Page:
Truth be told, I’ve never really taken the time to watch much e-sports coverage online. Sure I’ve watched the occasional Street Fighter tournament final, but I’ve never tuned into the latest League of Legends fixture, or checked in on the Call of Duty tournaments.
However, when flicking through the BT Sports channels (in the UK) a few days ago I happened across some coverage of a regional match for the FIFA 17 Ultimate Team Championships in Paris. I was surprised to see dedicated coverage on a popular UK TV channel and settled down to watch the rest of the programme involving a two-leg match between two pro players.
By the end of the games, I came away thinking that there’s certainly potential for games like FIFA 17 to be enjoyed by gamers and non-gamers alike (assuming they already like football) as a spectator sport. But comparisons with regular football coverage put the coverage of EA’s game in a poor light.
Don’t get me wrong, live football coverage on TV is far from perfect (seriously, some former football player pundits have all the personality of a potato), but some basic elements should be replicated in the world of e-sports too. Mainly, liven up the footage of the game itself.
Replays and different camera angles just didn’t feature at all. We’re used to seeing replays of dirty tackles, close shots or complex dribbles, but this TV coverage of FIFA 17 didn’t even show replays of the goals. Not one.
Now, from a player’s perspective, I can see why replays of close calls would be skipped so momentum can be maintained and maybe goal replays are skipped when any player pushes a button, especially if the conceding player doesn’t want it rubbed in. Or maybe it’s a gentleman’s agreement online to not watch replays, I’d be surprised given the ludicrous amounts of venom and tea-bagging one usually finds in online gaming.
This isn’t a typical online matchup though; it’s a tournament game, with big money in-line for the final winner. And a part of making that prize pot so enormous is raking in the viewers. More viewers equal more advertisers and sponsors. There’s just no spectacle so far though.
The camera angles during play never shift and they’re using the far out setting to give the players the best view of the pitch and available passes. That’s fair enough, hell it’s the camera settings most of us use. For a spectator though it’s a bit dull and impersonal – like watching from a tower block window next to the stadium.
The extensive use of picture-in-picture tech to show the match and the live player faces on each side was a waste of time too as it made the match itself irritably small and there was no emotion to speak of on the players’ faces at the time.
So how do you keep the players happy and focussed on their performance and make it interesting the viewer? Well for a start, there’s nothing stopping the show showing us a replay of their own creation by simply winding back their own footage to show a goal or interesting moment. Better yet, EA could make a better effort at pushing FIFA into the world of e-sports with a proper, fully functioning spectator mode.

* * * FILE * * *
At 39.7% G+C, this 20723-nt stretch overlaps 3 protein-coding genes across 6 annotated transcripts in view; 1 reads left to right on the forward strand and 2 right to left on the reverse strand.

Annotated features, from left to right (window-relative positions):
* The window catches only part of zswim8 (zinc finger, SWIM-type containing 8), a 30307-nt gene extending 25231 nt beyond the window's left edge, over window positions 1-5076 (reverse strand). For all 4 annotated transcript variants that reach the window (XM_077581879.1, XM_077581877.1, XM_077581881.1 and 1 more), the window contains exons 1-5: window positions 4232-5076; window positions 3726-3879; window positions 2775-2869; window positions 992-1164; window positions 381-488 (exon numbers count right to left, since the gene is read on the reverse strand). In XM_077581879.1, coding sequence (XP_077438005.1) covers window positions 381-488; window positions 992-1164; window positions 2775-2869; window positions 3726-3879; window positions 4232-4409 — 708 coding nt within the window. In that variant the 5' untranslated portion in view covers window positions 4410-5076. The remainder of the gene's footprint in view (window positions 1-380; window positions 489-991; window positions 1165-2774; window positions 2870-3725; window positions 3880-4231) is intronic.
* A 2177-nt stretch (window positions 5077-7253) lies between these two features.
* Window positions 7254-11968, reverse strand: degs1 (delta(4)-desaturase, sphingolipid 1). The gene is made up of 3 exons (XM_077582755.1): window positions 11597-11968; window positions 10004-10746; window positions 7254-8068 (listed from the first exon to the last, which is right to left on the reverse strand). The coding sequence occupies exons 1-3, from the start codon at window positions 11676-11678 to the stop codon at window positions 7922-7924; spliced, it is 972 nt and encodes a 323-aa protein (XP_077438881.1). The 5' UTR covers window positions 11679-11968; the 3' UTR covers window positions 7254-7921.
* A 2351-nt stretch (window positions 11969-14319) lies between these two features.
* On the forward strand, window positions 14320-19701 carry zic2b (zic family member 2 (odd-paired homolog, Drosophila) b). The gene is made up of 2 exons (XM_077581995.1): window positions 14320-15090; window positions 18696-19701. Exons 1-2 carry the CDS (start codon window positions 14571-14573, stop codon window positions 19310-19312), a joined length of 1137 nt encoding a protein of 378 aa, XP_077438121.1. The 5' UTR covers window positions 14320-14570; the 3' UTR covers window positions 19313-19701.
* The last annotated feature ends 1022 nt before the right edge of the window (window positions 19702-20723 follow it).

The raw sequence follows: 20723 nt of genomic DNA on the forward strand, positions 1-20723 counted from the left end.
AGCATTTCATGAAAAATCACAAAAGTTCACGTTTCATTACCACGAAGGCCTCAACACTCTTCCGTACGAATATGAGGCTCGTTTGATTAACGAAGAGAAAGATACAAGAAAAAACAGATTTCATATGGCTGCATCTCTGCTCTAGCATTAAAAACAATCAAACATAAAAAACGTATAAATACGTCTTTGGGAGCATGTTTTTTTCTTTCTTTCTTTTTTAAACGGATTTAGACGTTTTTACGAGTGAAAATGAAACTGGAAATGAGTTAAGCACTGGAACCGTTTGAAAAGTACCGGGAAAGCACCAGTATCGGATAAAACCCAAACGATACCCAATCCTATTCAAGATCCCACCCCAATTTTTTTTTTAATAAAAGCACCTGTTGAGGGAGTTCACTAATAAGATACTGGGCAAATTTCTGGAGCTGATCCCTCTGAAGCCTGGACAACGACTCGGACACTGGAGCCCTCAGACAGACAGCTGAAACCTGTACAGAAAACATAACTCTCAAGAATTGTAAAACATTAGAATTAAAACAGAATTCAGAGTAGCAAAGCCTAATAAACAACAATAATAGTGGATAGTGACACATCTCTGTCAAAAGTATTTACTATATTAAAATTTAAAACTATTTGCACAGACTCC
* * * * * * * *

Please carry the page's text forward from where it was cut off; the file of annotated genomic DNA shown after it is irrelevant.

Giving the online viewers, or at least e-sports content producers, access to a suite of camera angles, replays and stats to produce footage more akin to real football would allow for much more exciting coverage. The players can keep their locked camera angle on their screen, but we get the best options available.
There were a few other rough edges that need to be tightened up, as some of the production values smacked of amateur. The match was over two legs, but there was no on-screen replication of the overall score, as the coverage relied on the in-game score. The only match stats shown were the in-game pop-ups too.
A decent spectator mode would give the producers access to those stats and simple graphical overlays could put them on-screen whenever they wanted, not to mention get the appropriate score on screen.
The second leg was a bit of an omnishambles too as the game seemed to crash after around 40 (in-game) minutes. This meant they simply rebooted the game and said to the players they’d keep the score and only play around 50 in-game minutes to bring it up to the regular 90. So there was no way of accounting for the player conditions or bookings. Not to mention there was still no overlay to explain the score behind the default 0-0 on-screen. The commentary team did a decent job of trying to keep us up-to-date with the actual score, but they failed to properly explain what happened with the crash in the first place. All we saw was a brief error message saying a controller had been disconnected, and then the camera cut away to the players instead.
One area that did impress was the commentary. Clearly the team were sport and gamer fans and had plenty of past knowledge about the two players along with the teams they picked. So no problems there at all.
As for the match itself, I was certainly interested in seeing a pair of quality players go head-to-head, although it did feel a bit too professional at times as there was so much riding on the game. So forget attempts at 30-yard screamers, I recall most of the goals involving a series of passes to set players up as close as possible to goal. That ol’ onion bag didn’t exactly take a beating from the numerous carefully slotted goals.
So would I watch the coverage again on BT? Sure, I’ll give it a few more shots, but probably on a basis of it being on when I’m channel hopping, rather than actively set a reminder each week. And that from a guy that hasn’t bought a FIFA game since FIFA 14. Do I believe e-sports can be a thing beyond the likes of League of Legends and the mass markets of countries like South Korea? Sure, but both content producers and game developers/publishers should take some lessons from the decades or regular sports coverage to make it a true spectator sport.